Monday, 24 August 2015

Lake Rerewhakaaitu School Climb our Hill...

A beautiful, crisp winters day blessed us as our school all walked up Rerewhakaaitu Hill.  The impressive mighty Mount Tarawera silhouetted against the blue sky kept a careful watch on us as we all wove through the farm tracks to to the top.  From the top we were lucky enough to see Mount Ruhepehu and Ngaruhoe in the south capped with white snow,  Mount Edgecombe to the north and the mirror like lake or Lake Rerewhakaaitu below us.

Sunday, 23 August 2015




Today Room 3 became scientists using our powers of observation!
Miss Coleman brought in some Huhu Grubs for us to look closely at.  

Our first task was to look very closely, making careful observations at the grubs and record our noticings...

We needed to think about colours, shape, textures, smells, sounds, movements and changes.

Some our findings were: It was bumpy, it looked slimy or wet.  It was moving, it was wriggling.  It expanded and contracted.  It has black substance coming out of it.  It had tiny spikes coming out of the white.  It had rolly rings up and down its body.  It was flexible. It was 4 cm long.  The grub reacts when we touch it by shrinking.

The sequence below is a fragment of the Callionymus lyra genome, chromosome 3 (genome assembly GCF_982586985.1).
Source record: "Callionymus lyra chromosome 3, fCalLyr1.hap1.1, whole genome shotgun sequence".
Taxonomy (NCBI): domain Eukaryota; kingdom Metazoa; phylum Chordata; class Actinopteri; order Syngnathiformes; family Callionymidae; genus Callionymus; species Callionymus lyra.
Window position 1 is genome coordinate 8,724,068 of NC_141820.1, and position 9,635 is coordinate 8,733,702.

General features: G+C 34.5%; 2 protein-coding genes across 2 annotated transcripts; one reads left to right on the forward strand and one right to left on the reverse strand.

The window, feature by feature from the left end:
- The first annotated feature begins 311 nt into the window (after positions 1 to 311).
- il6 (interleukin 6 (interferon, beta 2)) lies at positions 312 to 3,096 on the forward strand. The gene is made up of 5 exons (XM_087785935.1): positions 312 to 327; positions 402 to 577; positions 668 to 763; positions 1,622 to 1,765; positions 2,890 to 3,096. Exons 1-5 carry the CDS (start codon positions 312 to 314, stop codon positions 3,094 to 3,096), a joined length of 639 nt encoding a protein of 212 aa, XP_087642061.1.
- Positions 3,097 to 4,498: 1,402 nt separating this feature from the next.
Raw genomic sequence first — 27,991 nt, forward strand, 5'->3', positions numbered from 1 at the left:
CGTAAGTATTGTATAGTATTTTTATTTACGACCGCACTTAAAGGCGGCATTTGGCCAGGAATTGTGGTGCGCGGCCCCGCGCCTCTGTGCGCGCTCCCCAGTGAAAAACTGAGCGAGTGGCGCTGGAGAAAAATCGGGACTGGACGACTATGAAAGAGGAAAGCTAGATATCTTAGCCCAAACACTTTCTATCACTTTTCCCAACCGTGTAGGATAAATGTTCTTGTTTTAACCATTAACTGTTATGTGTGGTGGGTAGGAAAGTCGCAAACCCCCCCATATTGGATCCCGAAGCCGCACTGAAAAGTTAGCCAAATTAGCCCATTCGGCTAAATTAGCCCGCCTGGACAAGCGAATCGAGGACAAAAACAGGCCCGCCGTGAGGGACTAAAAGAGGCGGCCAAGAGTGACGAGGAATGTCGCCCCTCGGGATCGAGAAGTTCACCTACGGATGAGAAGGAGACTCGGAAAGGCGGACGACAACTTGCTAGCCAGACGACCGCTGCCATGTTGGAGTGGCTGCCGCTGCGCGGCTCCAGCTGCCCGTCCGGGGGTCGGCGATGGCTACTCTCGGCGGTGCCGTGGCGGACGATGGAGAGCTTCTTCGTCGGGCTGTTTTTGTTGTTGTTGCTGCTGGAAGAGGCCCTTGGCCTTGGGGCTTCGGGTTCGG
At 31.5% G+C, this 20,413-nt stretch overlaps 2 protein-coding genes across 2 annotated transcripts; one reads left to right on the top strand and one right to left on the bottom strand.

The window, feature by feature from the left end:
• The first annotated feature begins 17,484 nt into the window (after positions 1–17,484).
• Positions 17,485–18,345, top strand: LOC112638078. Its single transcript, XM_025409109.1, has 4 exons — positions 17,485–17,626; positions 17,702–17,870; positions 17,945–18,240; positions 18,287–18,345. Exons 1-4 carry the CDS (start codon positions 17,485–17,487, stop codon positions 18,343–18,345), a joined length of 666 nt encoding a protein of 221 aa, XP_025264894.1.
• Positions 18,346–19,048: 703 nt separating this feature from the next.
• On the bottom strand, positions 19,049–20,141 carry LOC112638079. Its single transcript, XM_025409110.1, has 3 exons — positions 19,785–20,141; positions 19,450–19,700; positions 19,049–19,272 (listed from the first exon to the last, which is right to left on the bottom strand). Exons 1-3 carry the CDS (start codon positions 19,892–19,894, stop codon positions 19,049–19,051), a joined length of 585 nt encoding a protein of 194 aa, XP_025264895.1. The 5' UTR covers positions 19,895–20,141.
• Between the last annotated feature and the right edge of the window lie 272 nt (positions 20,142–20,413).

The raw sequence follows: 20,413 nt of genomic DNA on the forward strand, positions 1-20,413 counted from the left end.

We then recorded what we think...

"I think it is alive because it is moving"  "I think the rings might represent its age"  " I think that the front of the grub is its mouth where the nippers are"  "I think the little spikes make it move faster" " I think it has a tail and a mouth" 
"I think when it extends and shrinks up this is how it moves"

Then we recorded our wonderings...

I wonder if the Huhu grub is related to the Huhu beetle?  Where does the Huhu grub live?  Why are they different colours?  How big do they grow?  How long do they live for?  Why do they have tiny holes?  What do the little spikes do? Can Huhu grub see?  What do they eat?  Is there different kinds of Huhu grubs?  Can Huhu grubs be other colours?